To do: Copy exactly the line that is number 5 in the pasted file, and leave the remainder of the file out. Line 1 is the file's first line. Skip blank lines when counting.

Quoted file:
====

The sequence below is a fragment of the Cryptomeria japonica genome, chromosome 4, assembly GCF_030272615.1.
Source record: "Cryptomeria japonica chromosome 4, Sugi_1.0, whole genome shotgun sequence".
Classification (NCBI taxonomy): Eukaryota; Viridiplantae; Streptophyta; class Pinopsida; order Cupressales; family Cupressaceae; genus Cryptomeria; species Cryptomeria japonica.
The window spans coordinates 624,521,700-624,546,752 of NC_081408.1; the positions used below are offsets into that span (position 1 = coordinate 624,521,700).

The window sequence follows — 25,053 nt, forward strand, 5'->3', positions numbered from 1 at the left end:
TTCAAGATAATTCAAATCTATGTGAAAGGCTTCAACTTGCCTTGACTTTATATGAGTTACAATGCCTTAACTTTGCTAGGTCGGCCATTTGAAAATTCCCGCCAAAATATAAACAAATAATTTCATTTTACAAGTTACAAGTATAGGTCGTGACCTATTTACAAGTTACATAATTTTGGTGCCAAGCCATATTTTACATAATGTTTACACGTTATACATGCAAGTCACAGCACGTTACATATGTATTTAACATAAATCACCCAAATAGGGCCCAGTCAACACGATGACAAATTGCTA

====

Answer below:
The window sequence follows — 25,053 nt, forward strand, 5'->3', positions numbered from 1 at the left end: